The Amiga File System
AmigaOS 4.0 stores information on devices that are organised according to a system of directories, subdirectories, and files
known as a File System. Directories (or 'drawers' as they are called) are arranged in a hierarchical system often referred to
as a tree, since its branching diagram looks like a family tree. The branches are drawers, any of which can include other
drawers, and at the end of these branches are the files (like leaves), for example:
Volumes and Devices
To gain access to a file on a particular disk, you can refer to the disk by its volume name, such as OS4: or Workbench:. When
you refer to a disk by volume name, the system will search all of the available drives for the disk, If it cannot find a disk
with that name, a requester will appear asking to insert the volume in any drive.
Another way to refer to disks is by device name. A device name refers to a particular device, such as a hard drive partition
or a floppy disk. For example, DF0: is the device name of the AmigaOne's internal floppy disk drive. If you save a file to DF0:
it will be saved to whichever disk is inserted in DF0: at that time, irrespective of its volume name. Other common device names
are DH0:, DH1:, DH2: etc for the hard disk partitions, CD0:, CD1: etc for the CDROM and DVD drives, CON: for the console device,
PAR: for the parallel port, PRT: for the printer device, SER: for the serial port and NIL: for the dummy device where output
can be redirected if it is not required.
The RAM Disk represents another type of device, RAM:. The RAM: device is a portion of the AmigaOne's internal memory that can
be used as a storage device, and used like any other device, except that all information in RAM: is ost if the AmigaOne is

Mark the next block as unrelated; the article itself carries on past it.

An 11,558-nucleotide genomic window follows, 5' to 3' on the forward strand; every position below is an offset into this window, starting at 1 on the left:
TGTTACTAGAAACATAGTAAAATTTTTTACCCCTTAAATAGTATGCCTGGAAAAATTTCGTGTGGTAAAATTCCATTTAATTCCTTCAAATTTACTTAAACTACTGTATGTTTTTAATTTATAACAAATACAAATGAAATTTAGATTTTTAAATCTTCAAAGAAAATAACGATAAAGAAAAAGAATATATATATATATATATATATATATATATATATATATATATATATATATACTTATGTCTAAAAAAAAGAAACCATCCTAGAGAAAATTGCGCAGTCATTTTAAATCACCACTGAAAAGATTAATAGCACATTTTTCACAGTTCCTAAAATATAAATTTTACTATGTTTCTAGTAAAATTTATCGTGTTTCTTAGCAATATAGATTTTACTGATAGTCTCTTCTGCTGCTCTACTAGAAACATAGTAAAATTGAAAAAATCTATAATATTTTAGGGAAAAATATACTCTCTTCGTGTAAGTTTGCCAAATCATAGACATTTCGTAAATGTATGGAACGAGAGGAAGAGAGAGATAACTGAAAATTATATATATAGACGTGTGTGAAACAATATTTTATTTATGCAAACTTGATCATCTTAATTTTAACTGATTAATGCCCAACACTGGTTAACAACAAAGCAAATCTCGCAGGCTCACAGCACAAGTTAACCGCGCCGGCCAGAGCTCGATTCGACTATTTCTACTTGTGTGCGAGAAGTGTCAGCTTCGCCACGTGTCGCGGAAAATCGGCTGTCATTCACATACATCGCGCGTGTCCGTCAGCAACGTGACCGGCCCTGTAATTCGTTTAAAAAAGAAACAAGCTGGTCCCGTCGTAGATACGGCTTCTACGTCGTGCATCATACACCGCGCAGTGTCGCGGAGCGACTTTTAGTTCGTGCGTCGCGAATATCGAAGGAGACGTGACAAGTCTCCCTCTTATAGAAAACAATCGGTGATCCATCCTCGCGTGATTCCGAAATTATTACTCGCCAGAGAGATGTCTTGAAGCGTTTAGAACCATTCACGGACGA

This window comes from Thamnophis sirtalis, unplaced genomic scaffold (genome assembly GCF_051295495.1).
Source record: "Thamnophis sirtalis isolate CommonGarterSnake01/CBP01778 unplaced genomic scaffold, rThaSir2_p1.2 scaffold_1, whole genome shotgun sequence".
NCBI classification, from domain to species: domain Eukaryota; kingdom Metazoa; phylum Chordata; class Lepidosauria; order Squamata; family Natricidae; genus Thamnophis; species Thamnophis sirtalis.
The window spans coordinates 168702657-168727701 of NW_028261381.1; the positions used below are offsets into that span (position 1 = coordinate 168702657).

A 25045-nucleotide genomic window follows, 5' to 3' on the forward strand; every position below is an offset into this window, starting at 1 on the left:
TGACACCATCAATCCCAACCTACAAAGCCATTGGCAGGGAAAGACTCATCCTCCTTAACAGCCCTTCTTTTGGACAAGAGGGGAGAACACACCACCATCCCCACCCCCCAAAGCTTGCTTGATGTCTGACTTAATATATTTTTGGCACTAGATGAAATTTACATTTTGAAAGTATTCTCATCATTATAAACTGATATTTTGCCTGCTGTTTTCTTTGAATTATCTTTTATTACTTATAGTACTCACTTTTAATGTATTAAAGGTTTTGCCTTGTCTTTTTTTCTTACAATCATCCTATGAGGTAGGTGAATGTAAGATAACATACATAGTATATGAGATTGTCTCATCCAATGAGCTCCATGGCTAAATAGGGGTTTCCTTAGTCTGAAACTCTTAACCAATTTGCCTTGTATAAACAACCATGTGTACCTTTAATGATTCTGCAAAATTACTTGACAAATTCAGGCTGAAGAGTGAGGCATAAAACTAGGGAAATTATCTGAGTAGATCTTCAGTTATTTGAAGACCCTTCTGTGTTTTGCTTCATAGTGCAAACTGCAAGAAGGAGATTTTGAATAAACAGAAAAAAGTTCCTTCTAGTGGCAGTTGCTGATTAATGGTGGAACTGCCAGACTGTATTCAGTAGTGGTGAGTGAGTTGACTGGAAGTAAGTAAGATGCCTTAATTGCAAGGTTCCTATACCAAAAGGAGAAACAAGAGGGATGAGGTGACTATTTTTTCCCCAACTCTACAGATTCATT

rebooted or powered off.
To identify a particular file you must specify the complete path that lead to that file. This begins with the volume or device
name followed by a colon (:) (e.g. OS4:, Workbench:, etc), and then the names of each drawer and finally the file name, all of which
must be separated by forward slashes '/', for example:
Files and Drawers
While earlier versions of the Amiga File System limited names to 30 characters, file and drawer names
under OS 4.0 Final are unrestricted and can be upper and/or lower case, numerals and some special
characters but not colon ( : ), semicolon ( ; ), asterisk ( * ), backward slash ( \ ), forward slash ( / ),
question mark ( ? ), back apostophe ( ` ), hash sign ( # ) or percent ( % ).
However it should be noted that the Amiga Operating System is NOT case-sensitive, so a file name of 'THIS' is the same as 'this'
and also the same as 'This'. Unlike some other Operating Systems, there is no need to put a suffix on the end to identify what
sort of file it is, but there is nothing to stop you using this naming standard for compatibility with other systems.
It should also be noted that file sizes cannot currently exceed 2GB.
With AmigaOS 4.0, many commonly used drawers are assigned a short logical device name rather than their usual names or complete
paths. In addition, multiple drawers can be assigned to the same logical device name, and this has the effect of concatenating
them together as though they were one drawer.
Each time the assigned logical device name is referenced to, the full path name(s) will be substituted automatically.
You can obtain a complete list of all assigned logical device names from the Shell by typing ASSIGN and pressing <Enter>,
and the following discussion on the System Disk also shows logical device names where they are used.
Understanding the System Disk
When you boot your AmigaOS 4.0 system, the disk that you boot from can be called anything that you like, (e.g. OS4, Workbench,
etc) but to the operating system it is known as "SYS:". In order to boot the system, this disk must be 'bootable' and
must have all of the drawers and files required by the operating system.
These drawers are as follows (shaded drawers are normally invisible):
contains all of the system commands that can be executed from the Shell or by scripts such as the Startup Sequence. Many
users also find it convenient to add commonly used third-party commands or programs here as well. None of the files in this
drawer have icons associated with them because they would not normally be run from the Workbench.
contains all of the object classes that are supported by the system. When a program needs to process an object, it can
use the information stored here to process the object without really having to know much about it, to the extent that
new object classes can be introduced and existing programs can use them without having to be modified. This applies to
objects like gadgets, datatypes, images, pop-ups, etc. None of the files in this drawer have icons associated with them